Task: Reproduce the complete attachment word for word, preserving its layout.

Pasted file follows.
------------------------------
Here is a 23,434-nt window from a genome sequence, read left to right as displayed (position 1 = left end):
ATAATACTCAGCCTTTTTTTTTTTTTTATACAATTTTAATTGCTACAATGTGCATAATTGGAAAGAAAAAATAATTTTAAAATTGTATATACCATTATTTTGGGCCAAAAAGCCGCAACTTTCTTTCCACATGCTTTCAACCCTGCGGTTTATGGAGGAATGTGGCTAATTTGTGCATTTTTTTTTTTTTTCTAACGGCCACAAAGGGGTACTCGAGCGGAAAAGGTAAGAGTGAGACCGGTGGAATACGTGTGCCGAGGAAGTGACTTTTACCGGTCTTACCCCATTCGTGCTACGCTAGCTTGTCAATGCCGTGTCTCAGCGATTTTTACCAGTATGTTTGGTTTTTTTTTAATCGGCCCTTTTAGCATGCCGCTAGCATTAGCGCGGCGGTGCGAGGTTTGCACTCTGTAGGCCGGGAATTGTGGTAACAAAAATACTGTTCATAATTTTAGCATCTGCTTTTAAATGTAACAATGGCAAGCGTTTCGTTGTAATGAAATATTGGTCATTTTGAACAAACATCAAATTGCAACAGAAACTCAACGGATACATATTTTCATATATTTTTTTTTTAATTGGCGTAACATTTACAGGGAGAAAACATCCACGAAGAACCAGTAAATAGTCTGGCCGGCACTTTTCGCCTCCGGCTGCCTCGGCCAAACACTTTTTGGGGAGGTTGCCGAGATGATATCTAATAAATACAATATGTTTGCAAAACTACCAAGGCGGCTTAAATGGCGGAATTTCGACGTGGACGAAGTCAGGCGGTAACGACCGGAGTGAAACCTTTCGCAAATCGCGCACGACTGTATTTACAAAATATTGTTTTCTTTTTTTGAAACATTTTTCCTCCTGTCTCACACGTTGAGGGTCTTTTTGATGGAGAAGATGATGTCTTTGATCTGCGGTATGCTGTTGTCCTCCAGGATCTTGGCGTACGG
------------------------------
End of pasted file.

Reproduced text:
Here is a 23,434-nt window from a genome sequence, read left to right as displayed (position 1 = left end):
ATAATACTCAGCCTTTTTTTTTTTTTTATACAATTTTAATTGCTACAATGTGCATAATTGGAAAGAAAAAATAATTTTAAAATTGTATATACCATTATTTTGGGCCAAAAAGCCGCAACTTTCTTTCCACATGCTTTCAACCCTGCGGTTTATGGAGGAATGTGGCTAATTTGTGCATTTTTTTTTTTTTTCTAACGGCCACAAAGGGGTACTCGAGCGGAAAAGGTAAGAGTGAGACCGGTGGAATACGTGTGCCGAGGAAGTGACTTTTACCGGTCTTACCCCATTCGTGCTACGCTAGCTTGTCAATGCCGTGTCTCAGCGATTTTTACCAGTATGTTTGGTTTTTTTTTAATCGGCCCTTTTAGCATGCCGCTAGCATTAGCGCGGCGGTGCGAGGTTTGCACTCTGTAGGCCGGGAATTGTGGTAACAAAAATACTGTTCATAATTTTAGCATCTGCTTTTAAATGTAACAATGGCAAGCGTTTCGTTGTAATGAAATATTGGTCATTTTGAACAAACATCAAATTGCAACAGAAACTCAACGGATACATATTTTCATATATTTTTTTTTTAATTGGCGTAACATTTACAGGGAGAAAACATCCACGAAGAACCAGTAAATAGTCTGGCCGGCACTTTTCGCCTCCGGCTGCCTCGGCCAAACACTTTTTGGGGAGGTTGCCGAGATGATATCTAATAAATACAATATGTTTGCAAAACTACCAAGGCGGCTTAAATGGCGGAATTTCGACGTGGACGAAGTCAGGCGGTAACGACCGGAGTGAAACCTTTCGCAAATCGCGCACGACTGTATTTACAAAATATTGTTTTCTTTTTTTGAAACATTTTTCCTCCTGTCTCACACGTTGAGGGTCTTTTTGATGGAGAAGATGATGTCTTTGATCTGCGGTATGCTGTTGTCCTCCAGGATCTTGGCGTACGG